FIGURE 1. (a) Position-time diagram showing characteristics emenating from a ~200 ns shaped ramp wave. (b) Ideal pressure profile to launch an aluminum flyer plate to ultra-high velocity.

In contrast, the typical pressure profile obtained from the Z accelerator is nominally ~100 ns and quite linear in time. Thus, the current profile must be altered. This is accomplished by staggered triggering of the individual transmission lines of the accelerator. Z is comprised of 36 capacitor banks which energize an equal number of intermediate storage capacitors (ISC). Each of the ISCs is connected to a pulse forming line by a laser triggering switch (LTS). The pulse forming network feeds energy to four levels of magnetically insulated transmission lines (MITLs), which direct energy to the load. Shaping the current pulse is accomplished by staggering the timing of the LTS in 9 groups of 4 (one line to each level of the MITLs) in such a way that magnetic nulls in the MITLs and current reversals at the insulator stack are both minimized [2]. The triggering optimization relies heavily on PIC simulations of the MITLs to identify the location of magnetic nulls [3] as wells as a flexible circuit model for Z to predict the resulting time-dependent voltage [4].

MHD MODELING

The expected time-dependent voltage, either from the Z circuit model or from an experimental measurement for a similar timing configuration, is used as the input for a fully self-consistent, 2-D MHD simulation to predict the performance of a particular load geometry using the Sandia developed code ALEGRA [5]. A 2-D slice of the typical load geometry is shown in Fig. 2(a). The magnetic field is uniform in the 3rd dimension (experimentally verified), which enables the problem to be simulated accurately in 2-D. Fig. 2(b) shows the large deformation of the load that occurs during the discharge of the accelerator. The load becomes an element of a simplified LR circuit of the accelerator, shown in Fig. 2(c). Values for the inductances Lc and Lext are determined from geometrical considerations. The inductance of the MHD load is calculated self-consistently in the simulation using an effective transverse length representative of the actual experimental load.

FIGURE 2. (a) 2-D schematic of the flyer plate load, a perpendicular slice through the coaxial geometry. (b) Snapshot of load just before flyer impacts target. (c) LR circuit model of the Z accelerator with the 2-D simulation as one of the circuit elements.

Results of these 2-D simulations are in excellent agreement with experiment. In particular, the load current, denoted as Id (downstream current), is accurately reproduced, as shown in Fig. 3(a). This level of agreement indicates that the circuit model accurately reproduces the details of the electrodynamics involved in the discharge of the accelerator.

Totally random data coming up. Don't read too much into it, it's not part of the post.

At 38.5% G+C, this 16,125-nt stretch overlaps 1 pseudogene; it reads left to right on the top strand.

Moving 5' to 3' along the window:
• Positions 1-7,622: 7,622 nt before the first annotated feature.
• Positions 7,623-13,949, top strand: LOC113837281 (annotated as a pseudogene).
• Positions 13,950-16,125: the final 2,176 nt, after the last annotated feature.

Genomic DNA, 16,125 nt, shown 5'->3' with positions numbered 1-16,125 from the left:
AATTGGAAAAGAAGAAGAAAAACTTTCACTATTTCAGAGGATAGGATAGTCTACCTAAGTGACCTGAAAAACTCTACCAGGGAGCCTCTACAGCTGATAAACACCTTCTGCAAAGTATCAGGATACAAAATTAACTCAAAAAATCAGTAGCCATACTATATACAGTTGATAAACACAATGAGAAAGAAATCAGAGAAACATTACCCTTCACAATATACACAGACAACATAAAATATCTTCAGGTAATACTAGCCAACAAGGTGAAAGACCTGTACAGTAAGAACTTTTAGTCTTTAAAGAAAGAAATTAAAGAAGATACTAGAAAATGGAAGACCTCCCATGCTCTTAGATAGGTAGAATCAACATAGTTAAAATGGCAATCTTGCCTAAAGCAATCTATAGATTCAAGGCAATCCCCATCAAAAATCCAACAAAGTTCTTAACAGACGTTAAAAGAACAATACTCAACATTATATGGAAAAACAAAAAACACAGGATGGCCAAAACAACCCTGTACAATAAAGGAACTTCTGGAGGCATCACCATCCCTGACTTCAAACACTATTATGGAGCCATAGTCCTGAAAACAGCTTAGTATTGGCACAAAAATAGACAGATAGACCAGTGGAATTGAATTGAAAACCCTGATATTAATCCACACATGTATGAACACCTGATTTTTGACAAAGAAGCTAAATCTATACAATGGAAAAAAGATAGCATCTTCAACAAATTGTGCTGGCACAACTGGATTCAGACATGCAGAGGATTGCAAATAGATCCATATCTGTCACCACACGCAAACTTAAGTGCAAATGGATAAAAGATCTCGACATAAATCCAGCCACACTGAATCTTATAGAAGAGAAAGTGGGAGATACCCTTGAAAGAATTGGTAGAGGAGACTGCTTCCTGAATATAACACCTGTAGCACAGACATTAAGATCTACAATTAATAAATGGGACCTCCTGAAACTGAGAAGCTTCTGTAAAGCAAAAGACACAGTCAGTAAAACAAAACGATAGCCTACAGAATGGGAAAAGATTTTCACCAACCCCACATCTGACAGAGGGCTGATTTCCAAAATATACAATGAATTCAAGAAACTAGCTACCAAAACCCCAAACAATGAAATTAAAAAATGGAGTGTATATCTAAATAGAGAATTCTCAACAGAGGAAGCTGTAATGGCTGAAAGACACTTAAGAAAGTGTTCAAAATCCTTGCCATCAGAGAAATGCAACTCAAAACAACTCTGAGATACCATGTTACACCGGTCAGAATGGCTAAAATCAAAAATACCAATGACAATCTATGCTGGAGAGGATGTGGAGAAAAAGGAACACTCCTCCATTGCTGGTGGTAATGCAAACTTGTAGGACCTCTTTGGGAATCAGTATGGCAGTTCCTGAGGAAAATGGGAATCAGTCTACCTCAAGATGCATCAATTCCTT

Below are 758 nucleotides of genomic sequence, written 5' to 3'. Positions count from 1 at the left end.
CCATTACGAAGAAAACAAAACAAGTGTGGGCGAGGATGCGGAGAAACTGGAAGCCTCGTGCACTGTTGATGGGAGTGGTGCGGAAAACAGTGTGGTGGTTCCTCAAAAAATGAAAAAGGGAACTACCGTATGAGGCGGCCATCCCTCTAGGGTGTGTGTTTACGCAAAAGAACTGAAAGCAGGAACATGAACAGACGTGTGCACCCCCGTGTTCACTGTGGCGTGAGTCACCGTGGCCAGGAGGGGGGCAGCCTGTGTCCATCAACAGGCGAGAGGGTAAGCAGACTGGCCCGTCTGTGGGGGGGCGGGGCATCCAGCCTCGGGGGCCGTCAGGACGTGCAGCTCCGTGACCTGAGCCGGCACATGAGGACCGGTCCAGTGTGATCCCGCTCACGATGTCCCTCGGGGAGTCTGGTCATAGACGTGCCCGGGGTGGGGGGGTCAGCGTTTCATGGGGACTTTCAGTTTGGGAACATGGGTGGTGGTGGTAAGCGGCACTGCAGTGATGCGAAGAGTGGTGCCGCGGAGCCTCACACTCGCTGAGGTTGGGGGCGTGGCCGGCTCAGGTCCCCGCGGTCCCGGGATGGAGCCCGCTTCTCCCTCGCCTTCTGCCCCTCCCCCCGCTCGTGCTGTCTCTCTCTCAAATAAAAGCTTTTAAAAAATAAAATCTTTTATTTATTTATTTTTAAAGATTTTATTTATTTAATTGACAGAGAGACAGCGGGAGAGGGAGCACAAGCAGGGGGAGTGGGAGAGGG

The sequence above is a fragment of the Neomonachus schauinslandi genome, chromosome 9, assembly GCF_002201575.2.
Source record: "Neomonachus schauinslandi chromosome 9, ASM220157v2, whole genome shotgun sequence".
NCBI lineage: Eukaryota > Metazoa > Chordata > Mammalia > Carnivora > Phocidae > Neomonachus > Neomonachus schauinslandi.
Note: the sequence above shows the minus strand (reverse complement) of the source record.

This is significant in that without explicitly taking into account the significant increase in load inductance (see Fig. 2(b)), the predicted peak current would be too large, and thus the driving pressure would be overestimated. Furthermore, the magnitude of the reverberation is dependent on the magnetic pressure just after peak current, when the reflected rarefaction wave from the initial driving pressure pulse interacts with the drive surface. These key features are necessary in being able to accurately predict the performance of an arbitrary load configuration.

FIGURE 3. (a) Comparison of the simulated (gray) and measured (black) load current (Id). (b) Comparison of the simulated and measured velocity profile of an aluminum flyer plate launched to over 27 km/s. Measurements of current and velocity have uncertainties of ~5-10% and ~1%, respectively.

ALEGRA simulations performed to optimize the load geometry suggests that an asymmetric configuration, similar to that shown in Fig. 2(a) but with the lower flyer plate removed, should significantly increase the flyer velocity. Simulations with such a configuration predict a shocklessly accelerated flyer plate with peak velocity of ~33 km/s

ACKNOWLEDGMENTS

Sandia is a multidiscipline laboratory operated by Sandia Corporation, a Lockheed Martin Company, for the United States Department of Energy’s National Nuclear Security Administration under contract DE-AC04-94AL85000.

REFERENCES

1. Spielman, R.B., et al., Phys. Plamsas 5, 2105 (1998). 2. Bliss, D.E., et al., Proceedings of the 14th IEEE International Pulsed Power conference, edited by M. Giesselmann and A. Neuber, IEEE, Dallas, TX, 2003, p.179. 3. Pointon, T.D., et al., Proceedings of the 14th IEEE International Pulsed Power conference, edited by M. Giesselmann and A. Neuber, IEEE, Dallas, TX, 2003, p.175. 4. Harjes, H.C., et al., Proceedings of the 14th IEEE International Pulsed Power conference, edited by M. Giesselmann and A. Neuber, IEEE, Dallas, TX, 2003, p.917. 5. Lemke, R.W., et al., Phys. Plasmas 10, 1867 (2003).